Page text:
This video from Greece says about itself:
20 November 2015
50-odd refugees on a 15 person dinghy means crushed legs.
More info available here.
Translated from NOS TV in the Netherlands today:
The international aid organization Doctors Without Borders is pulling out a refugee center on Lesbos, because it has become “a prison“. Yesterday, the UN Refugee Agency UNHCR decided to limit its cooperation with the reception of refugees in closed camps.
The decision of the organizations is a major setback for the European Union, which late last week reached an agreement with Turkey on the return of refugees to Turkey. The Turkey deal specifically refers to cooperation by the UN organization.
Meanwhile, Save the Children as well has stopped cooperation as a protest against the prison camps.
The intention is that refugees immediately after arrival at the beach are taken to camps for registration and evaluation of their possible application for asylum. Those camps were closed a few days ago and are guarded draconically. …
MSF withdraws now from the camp Moria, “because refugee camps as a result of the EU-Turkey agreement have changed into deportation camps.” The organization does not want to participate in an “unfair and inhumane” system.
According to the UNHCR the measures of the agreement with Turkey have been implemented hastily without security guarantees for the refugees.
Until last weekend refugees could go freely in and out of Moria camp and take a ferry to the Greek mainland.
They should be able to board a ferry from Turkey to Lesbos or elsewhere in Greece too; instead of dangerous small boats.
From there, most were trying to travel further to Western Europe, although they have been stopped for several weeks at the Greek-Macedonian border.
Refugee crisis: Aid organisations end activities in Greece over government’s ‘police-run’ detention centres. Under the migration deal between the EU and Ankara, virtually all those arriving on the Greek islands will be returned to Turkey: here.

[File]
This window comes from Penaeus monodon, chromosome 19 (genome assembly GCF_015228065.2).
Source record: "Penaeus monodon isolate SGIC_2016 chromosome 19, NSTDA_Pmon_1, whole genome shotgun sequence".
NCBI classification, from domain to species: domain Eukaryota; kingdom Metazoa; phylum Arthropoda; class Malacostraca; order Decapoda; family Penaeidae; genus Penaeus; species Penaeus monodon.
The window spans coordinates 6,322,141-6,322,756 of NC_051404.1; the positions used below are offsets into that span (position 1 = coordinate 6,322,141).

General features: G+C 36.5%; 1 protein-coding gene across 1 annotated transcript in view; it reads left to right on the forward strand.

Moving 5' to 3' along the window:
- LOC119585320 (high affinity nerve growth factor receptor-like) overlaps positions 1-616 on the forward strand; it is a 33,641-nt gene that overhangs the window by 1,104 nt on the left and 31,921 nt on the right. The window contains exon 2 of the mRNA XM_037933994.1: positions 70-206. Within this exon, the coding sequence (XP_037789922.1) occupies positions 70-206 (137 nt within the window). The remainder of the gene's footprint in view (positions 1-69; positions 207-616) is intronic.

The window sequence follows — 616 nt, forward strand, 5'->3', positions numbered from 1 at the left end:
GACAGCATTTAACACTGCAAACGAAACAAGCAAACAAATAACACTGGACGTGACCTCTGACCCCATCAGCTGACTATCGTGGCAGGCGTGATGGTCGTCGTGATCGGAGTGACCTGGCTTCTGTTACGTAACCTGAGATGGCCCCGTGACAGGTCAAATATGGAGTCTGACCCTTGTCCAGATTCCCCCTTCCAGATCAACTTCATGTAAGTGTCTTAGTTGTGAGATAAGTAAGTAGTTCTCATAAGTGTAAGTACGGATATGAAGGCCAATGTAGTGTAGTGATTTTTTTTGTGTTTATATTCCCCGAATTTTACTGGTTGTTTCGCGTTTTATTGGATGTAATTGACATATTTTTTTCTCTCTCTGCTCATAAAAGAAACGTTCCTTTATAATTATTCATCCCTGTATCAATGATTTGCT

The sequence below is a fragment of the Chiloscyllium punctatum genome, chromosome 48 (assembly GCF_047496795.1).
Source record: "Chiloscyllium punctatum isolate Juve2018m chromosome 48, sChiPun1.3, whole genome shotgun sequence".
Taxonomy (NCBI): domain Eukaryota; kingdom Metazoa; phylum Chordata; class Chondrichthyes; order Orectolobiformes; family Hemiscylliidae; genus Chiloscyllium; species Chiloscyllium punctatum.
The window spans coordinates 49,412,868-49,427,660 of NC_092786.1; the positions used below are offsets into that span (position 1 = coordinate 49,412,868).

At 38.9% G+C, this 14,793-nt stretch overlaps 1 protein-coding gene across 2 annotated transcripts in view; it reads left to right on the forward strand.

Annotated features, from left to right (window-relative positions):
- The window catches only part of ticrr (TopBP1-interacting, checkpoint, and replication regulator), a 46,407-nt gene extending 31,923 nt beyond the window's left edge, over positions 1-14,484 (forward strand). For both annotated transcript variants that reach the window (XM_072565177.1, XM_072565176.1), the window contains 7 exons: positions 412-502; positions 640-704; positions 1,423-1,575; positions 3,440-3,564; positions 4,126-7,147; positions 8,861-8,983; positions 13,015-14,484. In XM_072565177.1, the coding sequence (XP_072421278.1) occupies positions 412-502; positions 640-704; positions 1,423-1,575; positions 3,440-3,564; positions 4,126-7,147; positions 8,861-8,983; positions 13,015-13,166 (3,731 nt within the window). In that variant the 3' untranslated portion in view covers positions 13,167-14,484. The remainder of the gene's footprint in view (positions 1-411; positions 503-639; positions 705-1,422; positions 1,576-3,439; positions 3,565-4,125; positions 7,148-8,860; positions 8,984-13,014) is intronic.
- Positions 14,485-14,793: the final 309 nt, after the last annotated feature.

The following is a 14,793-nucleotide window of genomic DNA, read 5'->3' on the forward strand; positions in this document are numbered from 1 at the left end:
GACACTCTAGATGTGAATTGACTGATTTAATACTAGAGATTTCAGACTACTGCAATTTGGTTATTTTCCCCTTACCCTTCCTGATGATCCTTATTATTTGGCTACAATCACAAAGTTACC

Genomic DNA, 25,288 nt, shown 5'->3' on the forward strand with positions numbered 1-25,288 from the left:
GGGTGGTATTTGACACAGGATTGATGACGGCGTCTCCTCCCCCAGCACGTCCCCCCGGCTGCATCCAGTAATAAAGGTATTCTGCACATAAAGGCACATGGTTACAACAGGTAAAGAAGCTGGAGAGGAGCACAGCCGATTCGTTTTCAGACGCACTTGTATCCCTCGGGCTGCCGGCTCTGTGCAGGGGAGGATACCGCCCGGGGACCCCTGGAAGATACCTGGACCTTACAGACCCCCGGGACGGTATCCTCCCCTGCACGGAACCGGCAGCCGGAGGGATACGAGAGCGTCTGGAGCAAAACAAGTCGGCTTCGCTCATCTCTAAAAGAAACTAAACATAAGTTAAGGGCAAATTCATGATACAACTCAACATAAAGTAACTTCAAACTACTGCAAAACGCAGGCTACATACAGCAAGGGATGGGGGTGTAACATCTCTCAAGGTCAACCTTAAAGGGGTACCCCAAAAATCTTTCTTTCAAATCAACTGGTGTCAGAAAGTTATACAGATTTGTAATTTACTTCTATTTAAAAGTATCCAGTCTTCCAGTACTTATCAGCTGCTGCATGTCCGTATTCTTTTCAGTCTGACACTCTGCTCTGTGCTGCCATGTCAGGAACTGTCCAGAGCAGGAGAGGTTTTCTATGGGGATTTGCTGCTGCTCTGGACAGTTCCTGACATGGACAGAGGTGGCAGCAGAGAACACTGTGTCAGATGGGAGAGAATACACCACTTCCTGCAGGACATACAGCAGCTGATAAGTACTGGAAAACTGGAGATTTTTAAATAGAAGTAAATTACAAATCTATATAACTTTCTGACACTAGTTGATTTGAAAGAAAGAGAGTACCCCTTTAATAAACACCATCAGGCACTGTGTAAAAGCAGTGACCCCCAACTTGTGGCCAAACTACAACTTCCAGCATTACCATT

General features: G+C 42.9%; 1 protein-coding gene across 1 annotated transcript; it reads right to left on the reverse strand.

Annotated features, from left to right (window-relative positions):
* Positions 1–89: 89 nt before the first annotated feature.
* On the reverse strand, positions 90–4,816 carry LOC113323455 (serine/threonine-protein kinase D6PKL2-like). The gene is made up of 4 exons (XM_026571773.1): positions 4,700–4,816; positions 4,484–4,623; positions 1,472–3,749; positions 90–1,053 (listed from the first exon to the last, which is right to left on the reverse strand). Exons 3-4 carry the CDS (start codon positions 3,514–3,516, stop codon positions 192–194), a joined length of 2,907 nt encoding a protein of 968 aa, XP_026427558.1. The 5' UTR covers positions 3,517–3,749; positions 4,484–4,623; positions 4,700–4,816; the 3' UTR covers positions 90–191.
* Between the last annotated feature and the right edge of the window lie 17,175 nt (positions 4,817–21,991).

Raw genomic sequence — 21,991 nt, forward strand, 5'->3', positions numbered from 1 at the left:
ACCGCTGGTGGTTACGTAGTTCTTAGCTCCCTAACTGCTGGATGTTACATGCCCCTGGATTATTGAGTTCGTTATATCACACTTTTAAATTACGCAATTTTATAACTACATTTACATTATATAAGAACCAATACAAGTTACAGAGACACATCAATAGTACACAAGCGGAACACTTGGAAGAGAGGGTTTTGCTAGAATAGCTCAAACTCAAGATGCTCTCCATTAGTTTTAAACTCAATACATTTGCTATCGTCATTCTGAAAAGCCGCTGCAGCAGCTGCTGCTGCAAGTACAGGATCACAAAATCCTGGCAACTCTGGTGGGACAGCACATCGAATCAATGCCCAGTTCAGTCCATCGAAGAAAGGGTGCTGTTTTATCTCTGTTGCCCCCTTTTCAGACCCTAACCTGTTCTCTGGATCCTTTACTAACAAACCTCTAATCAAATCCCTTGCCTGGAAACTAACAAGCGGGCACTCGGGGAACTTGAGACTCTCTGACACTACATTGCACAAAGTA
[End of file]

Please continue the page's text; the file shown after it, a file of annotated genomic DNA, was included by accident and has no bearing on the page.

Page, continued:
Wednesday 23rd march 2016
posted by Lamiat Sabin in Britain
SUPPORTERS of asylum-seekers staged protests across Britain yesterday ahead of a mass deportation to west Africa on a charter plane booked by the Home Office.
Detainees at an immigration removal centre were locked up ahead of the departures to Ghana and Nigeria planned for 10.30pm from an unconfirmed airport.
More than 30 women were shut in one room in Yarl’s Wood detention centre. Others were shut in the units that they were in at the time and none of the women were allowed to return to their own rooms.
Detained Zimbabwean nurse Leslyn K called Black Women’s Rape Action Project to say that the inmates feared that guards were picking women one by one to put them on the flight.
She said: “Some of the women being removed have ongoing immigration cases and some can’t afford to pay the £800 fees to apply for the right to stay.
“Others have suffered rape and other terrible violence and need specialist help. They should never have been detained in the first place.”
In Glasgow, Police Scotland broke up a peaceful blockade at the Home Office’s Brand Street office in solidarity with lesbian Beverley Vaanda Kanjii, who has said she would rather die than be forced back to Namibia, and her 14-year-old son, who had both been grabbed in a dawn raid.
The Unity Centre in Scotland said that the controversial practice of using a list of “reserve” detainees, to be put on the flight if others manage to halt their deportation, means that some would be flown out of the country even though they have ongoing claims.
Elias “Lord” Apetsi — a student in Glasgow, where he had lived for 10 years — was also taken closer to London for a flight to Ghana, days after he was elected by NUS Scotland to represent refugees.
The father of two British children had his application for permanent residency submitted late through no fault of his own, said the Scottish Greens, who have been campaigned for his release.
More than 100 of his supporters assembled at the Scotland Office in Edinburgh yesterday and another demonstration took place outside the Home Office. MSPs also pledged to write to Tory Home Secretary Theresa May over the decision.
LGBT advocate Favour Onuzulike was also detained at an airport although his emergency application was still pending.
A demonstration was held in Swansea yesterday with backing from Cardiff Pride, the Public and Commercial Services union and Fire Brigades Union.
The organisers said that Mr Onuzulike would face 14 years in prison in Nigeria as his identity was put on the front of newspapers that revealed he was gay.
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